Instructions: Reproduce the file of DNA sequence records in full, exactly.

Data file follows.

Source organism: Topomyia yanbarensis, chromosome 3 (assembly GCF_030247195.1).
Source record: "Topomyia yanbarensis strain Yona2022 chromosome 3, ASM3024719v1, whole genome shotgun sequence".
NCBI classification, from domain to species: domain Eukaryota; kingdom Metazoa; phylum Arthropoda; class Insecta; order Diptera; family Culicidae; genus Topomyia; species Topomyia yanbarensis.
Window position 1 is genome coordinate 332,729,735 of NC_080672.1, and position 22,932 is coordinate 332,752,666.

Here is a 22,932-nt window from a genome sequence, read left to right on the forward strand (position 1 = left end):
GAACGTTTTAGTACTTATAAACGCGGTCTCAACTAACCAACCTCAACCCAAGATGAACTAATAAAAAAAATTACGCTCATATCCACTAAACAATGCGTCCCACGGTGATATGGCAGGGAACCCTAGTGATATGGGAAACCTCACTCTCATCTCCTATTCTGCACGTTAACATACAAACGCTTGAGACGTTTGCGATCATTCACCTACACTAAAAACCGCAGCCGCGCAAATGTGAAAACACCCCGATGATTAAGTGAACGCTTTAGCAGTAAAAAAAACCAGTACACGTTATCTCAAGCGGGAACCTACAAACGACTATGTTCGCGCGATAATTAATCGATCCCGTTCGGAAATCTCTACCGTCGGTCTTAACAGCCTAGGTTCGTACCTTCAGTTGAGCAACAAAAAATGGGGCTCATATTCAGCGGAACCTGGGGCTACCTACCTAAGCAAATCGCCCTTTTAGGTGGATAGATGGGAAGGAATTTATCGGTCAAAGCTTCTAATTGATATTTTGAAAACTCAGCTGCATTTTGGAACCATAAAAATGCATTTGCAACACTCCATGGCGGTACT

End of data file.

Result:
Source organism: Topomyia yanbarensis, chromosome 3 (assembly GCF_030247195.1).
Source record: "Topomyia yanbarensis strain Yona2022 chromosome 3, ASM3024719v1, whole genome shotgun sequence".
NCBI classification, from domain to species: domain Eukaryota; kingdom Metazoa; phylum Arthropoda; class Insecta; order Diptera; family Culicidae; genus Topomyia; species Topomyia yanbarensis.
Window position 1 is genome coordinate 332,729,735 of NC_080672.1, and position 22,932 is coordinate 332,752,666.

Here is a 22,932-nt window from a genome sequence, read left to right on the forward strand (position 1 = left end):
GAACGTTTTAGTACTTATAAACGCGGTCTCAACTAACCAACCTCAACCCAAGATGAACTAATAAAAAAAATTACGCTCATATCCACTAAACAATGCGTCCCACGGTGATATGGCAGGGAACCCTAGTGATATGGGAAACCTCACTCTCATCTCCTATTCTGCACGTTAACATACAAACGCTTGAGACGTTTGCGATCATTCACCTACACTAAAAACCGCAGCCGCGCAAATGTGAAAACACCCCGATGATTAAGTGAACGCTTTAGCAGTAAAAAAAACCAGTACACGTTATCTCAAGCGGGAACCTACAAACGACTATGTTCGCGCGATAATTAATCGATCCCGTTCGGAAATCTCTACCGTCGGTCTTAACAGCCTAGGTTCGTACCTTCAGTTGAGCAACAAAAAATGGGGCTCATATTCAGCGGAACCTGGGGCTACCTACCTAAGCAAATCGCCCTTTTAGGTGGATAGATGGGAAGGAATTTATCGGTCAAAGCTTCTAATTGATATTTTGAAAACTCAGCTGCATTTTGGAACCATAAAAATGCATTTGCAACACTCCATGGCGGTACT